The traffic commissioners (TCs) and the DVSA have urged operators to improve their approach to brake testing and maintenance after the DVSA revealed a quarter of defective trucks had a brake issue.
The TCs said brake defects and shortcomings in brake maintenance procedures are appearing “far too frequently” at public inquiries, with some operators failing to carry out testing at the required frequency, or at all.
According to the DVSA, more than one in 10 UK- and overseas-registered HGVs stopped by its enforcement staff attracts a prohibition for a defect of some sort. Its fleet compliance check survey for 2016/17, which looks at a random sample of in excess of 6,000 vehicles, showed that brake defects represented 28% of the mechanical defects identified in UK-registered HGVs; 44% in UK trailers; 33% in non UK-registered HGVs and 42% in non-UK registered trailers.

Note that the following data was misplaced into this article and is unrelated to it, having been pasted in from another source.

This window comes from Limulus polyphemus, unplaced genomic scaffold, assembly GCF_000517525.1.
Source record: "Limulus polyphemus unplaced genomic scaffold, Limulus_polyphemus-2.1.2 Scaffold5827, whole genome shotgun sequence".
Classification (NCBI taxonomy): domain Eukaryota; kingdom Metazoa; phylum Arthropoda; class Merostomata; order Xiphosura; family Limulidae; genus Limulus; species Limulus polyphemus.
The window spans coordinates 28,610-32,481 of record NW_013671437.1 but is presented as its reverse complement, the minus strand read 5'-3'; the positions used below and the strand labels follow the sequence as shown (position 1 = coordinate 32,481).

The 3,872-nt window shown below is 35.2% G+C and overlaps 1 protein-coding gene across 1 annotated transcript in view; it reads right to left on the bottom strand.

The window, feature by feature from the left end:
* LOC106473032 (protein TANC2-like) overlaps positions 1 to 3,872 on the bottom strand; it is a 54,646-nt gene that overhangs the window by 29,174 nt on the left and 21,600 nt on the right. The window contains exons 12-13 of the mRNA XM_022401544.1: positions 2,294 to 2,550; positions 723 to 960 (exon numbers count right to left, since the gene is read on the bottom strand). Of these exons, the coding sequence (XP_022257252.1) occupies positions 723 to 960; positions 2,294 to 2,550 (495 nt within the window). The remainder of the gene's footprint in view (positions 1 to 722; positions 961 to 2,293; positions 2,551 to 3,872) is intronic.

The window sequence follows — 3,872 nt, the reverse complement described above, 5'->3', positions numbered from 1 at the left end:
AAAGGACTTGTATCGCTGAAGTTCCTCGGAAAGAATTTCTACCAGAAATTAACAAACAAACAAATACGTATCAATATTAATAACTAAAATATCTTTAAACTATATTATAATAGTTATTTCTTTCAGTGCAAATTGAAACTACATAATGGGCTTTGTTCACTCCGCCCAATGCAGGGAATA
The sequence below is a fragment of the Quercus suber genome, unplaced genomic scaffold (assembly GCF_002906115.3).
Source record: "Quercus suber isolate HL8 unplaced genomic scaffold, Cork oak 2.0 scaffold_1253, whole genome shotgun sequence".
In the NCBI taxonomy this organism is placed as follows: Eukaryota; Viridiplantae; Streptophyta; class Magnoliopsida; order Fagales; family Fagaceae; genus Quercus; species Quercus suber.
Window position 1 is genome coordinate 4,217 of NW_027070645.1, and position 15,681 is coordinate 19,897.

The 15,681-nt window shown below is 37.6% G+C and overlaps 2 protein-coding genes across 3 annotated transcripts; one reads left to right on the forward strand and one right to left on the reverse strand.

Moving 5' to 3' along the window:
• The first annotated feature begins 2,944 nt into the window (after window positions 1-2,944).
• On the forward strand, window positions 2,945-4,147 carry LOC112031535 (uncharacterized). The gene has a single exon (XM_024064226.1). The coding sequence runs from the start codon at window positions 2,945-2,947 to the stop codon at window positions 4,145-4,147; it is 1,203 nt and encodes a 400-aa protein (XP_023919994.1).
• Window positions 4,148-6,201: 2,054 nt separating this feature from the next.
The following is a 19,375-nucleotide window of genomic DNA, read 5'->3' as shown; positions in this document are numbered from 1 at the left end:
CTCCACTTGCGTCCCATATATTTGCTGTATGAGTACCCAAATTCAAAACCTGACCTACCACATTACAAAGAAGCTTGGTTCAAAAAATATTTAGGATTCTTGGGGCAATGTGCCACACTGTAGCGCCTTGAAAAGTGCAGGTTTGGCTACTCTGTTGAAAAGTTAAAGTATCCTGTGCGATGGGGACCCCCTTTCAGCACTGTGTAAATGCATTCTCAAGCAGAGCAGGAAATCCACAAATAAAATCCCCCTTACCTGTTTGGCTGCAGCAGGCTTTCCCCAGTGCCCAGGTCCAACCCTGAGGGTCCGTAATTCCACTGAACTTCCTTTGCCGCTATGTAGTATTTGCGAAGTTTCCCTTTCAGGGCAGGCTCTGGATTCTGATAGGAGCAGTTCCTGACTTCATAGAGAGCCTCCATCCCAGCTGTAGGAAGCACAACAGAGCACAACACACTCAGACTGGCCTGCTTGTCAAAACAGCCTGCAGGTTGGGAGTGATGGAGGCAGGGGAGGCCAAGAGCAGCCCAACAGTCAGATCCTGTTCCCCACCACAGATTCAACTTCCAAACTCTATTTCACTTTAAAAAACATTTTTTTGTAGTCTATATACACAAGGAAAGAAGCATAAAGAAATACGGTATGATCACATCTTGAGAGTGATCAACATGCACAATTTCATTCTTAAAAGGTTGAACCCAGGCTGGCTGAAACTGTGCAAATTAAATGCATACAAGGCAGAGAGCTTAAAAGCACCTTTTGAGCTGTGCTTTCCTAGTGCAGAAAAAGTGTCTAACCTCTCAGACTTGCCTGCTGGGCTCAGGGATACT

The prohibition rate for overseas-registered HGVs was 12.5% last year, compared to 11% for UK-registered trucks. Some 18.3% of non-UK trailers checked attracted a prohibition, compared to 11.7% of trailers pulled by UK-based businesses.
DVSA chief executive Gareth Llewellyn said: “Brakes that don’t work, particularly in something with the weight and power of a lorry, can devastate families and their communities. So it’s disappointing that a minority of operators are still not performing effective checks.
“If we catch you with brakes that don’t work we will take your vehicles off the road to ensure the safety of the travelling public.”
Sarah Bell and Kevin Rooney, lead TCs for enforcement matters, said: “Despite the clear warnings for industry, traffic commissioners are still receiving reports about a lack of effective and proactive brake performance testing regimes.
“This is not limited to a specific type of licence, size of operator or a particular sector – it is across the board. That is why TCs are highlighting the need for a change of attitude within the industry towards brake testing.”